NEW DELHI: Dear Mr. Prime Minister

It has been a good two weeks since you announced at 8pm in the night that the 500 and 1000 rupee notes in our wallets will no longer be legal.

Anyone opposing this move has been accused of and branded a supporter of black money, anti- national and in some cases called a Naxalwaadi, by your very loyal troupe of supporters.

It's seems as though you are far removed and unaware of the ground realities of this very country you 'rule' over when you suggest moving towards a cashless economy. However, if your decision is backed by a nuanced understanding of the socio- economic demography of this country, then you are, I am sorry to say, just oblivious and indifferent to the difficulties of the common man. Or shall I say your 'subjects?'

In the present atmosphere and circumstances the language of ruler and subject seems most apt. However I do not wish to discuss the politics of semantics here.

Why I write to you is because of how everyone who opposes demonetization has been accused of supporting black money. As pointed out by Amartya Sen in his recent comments, the move to demonetize has created a situation where all citizens who are holders of cash are being labelled as crooks – unless they can prove otherwise.

A 25 year old from a middle class family and living away from home, and employed since having completed my studies in 2014, in today's date I have no savings and I own absolutely no assets. So the question of me opposing demonetization because I did not have the 'time to prepare' does not arise at all.

Recognising that I come from a position of privilege, not having any savings does not pose immediate problems. However, in several villages across this country there are women who have saved and hidden away money to educate their daughters; to prevent their husbands from gambling it all away or spending it on alcohol and as a means to protect themselves from various forms of abuse and violence.

There are several people with disability who cannot access or even reach banks, ATMs, petrol pumps and don't even know what Big Bazaar is, leave alone going there to withdraw money. There are some who have saved in 500s and 1000s the meagrely disability maintenance grant given to them by the government.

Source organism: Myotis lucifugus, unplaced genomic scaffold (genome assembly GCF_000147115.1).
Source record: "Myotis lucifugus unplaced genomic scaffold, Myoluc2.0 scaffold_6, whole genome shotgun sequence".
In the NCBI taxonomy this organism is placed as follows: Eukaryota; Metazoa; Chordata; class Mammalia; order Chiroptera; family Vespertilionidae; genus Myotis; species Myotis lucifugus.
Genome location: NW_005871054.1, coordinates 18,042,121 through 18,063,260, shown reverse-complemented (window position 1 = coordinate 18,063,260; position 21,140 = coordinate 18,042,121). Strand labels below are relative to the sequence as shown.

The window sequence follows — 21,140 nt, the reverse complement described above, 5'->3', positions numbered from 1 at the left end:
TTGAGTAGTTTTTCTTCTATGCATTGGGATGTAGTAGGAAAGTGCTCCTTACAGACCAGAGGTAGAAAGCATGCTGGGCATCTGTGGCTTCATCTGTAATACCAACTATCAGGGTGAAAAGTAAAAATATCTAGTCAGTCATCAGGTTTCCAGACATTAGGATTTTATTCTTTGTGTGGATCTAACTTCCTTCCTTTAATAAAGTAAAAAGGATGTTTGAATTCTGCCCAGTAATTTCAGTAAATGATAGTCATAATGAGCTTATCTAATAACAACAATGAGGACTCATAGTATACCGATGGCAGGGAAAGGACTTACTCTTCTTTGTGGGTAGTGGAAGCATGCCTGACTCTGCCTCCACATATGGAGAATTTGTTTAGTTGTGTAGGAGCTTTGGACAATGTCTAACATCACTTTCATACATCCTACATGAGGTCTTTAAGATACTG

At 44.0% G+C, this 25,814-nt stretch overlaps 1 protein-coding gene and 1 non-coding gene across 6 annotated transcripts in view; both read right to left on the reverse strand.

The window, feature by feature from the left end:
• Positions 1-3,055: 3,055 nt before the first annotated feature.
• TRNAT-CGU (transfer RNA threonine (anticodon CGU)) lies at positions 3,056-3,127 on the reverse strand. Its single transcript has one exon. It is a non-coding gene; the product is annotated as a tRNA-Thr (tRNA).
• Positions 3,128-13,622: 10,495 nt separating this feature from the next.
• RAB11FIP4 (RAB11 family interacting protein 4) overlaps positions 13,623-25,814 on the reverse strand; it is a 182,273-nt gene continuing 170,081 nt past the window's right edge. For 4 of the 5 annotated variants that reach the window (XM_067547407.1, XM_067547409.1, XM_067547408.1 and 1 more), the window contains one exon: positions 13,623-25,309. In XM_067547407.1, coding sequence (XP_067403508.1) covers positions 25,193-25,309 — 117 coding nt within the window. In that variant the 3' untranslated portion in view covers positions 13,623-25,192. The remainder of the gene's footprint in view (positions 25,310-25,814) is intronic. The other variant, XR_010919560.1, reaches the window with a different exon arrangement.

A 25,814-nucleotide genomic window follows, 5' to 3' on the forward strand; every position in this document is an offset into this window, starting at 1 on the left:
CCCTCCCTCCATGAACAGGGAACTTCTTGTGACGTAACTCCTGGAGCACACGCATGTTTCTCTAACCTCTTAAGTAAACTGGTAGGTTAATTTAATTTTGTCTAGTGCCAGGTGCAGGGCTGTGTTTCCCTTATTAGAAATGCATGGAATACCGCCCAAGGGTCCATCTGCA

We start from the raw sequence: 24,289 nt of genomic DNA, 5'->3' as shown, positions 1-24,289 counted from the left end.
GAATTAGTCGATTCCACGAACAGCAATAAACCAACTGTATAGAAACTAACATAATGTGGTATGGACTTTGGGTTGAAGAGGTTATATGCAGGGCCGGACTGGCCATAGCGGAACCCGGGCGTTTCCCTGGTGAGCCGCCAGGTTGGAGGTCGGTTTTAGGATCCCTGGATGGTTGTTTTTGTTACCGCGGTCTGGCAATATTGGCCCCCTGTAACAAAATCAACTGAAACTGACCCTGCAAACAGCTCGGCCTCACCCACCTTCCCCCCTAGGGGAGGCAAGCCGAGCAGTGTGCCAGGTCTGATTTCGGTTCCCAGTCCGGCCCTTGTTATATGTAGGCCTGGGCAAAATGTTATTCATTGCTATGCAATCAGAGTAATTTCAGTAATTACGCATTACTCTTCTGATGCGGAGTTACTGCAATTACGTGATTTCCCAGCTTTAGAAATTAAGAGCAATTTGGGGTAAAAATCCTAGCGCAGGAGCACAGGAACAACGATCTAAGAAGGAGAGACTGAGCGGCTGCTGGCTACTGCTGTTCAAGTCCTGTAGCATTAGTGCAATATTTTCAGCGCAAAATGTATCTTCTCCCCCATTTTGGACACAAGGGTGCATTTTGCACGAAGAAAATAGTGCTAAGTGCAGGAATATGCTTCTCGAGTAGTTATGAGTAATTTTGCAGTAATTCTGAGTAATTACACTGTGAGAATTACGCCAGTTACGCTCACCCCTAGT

There are individuals who do not have bank accounts or have chosen to not open one because of them being inaccessible or very far. There are several people without valid identity cards because some quack conned them.

There are sex workers and trans-individuals who don't have bank accounts and save their earnings in cash because society has shunned them to the fringes. They face stigmatization and discrimination in everyday life and for them banks and ATMs are not a safe or welcoming space as a result of the stigma and discrimination faced by them.

Like myself, I have several peers who oppose demonetization because of the kind of 'collateral damage' -- as you call it -- it's causing and will further continue to.

It is in this regard that I write to you, protesting against your accusation of being a supporter of black money. I protest being branded as anti-national or being called a Naxalwaadi because I understand and empathise with the difficulties of those less privileged than me.

Just because I do not agree with your 'surgical strike' on black money, does not mean I support it. It does not mean I am hiding any either. I am tired of and angry hearing you go deliver speech after speech accusing everyone opposing this move as supporters of black money.

I protest against you accusing the citizens of this country of being criminals because they disagree with you and your methods. I protest you denying the citizens of this country the right to live with dignity and unleashing this form of economic violence upon those already deprived.

Myself, my friends, my parents, their friends and several people in India face great hardships each day to ensure that they and their family survive, get three meals a day, have access to education and health care -- so that they and their family can have a decent standard of life.

It hurts and angers me that you, without knowing or having to face even one fourth of our difficulties,accuse us of being criminals. It angers me that you disrespect us and our hard work which comes at the expense of our own lives.


Manisha Shastri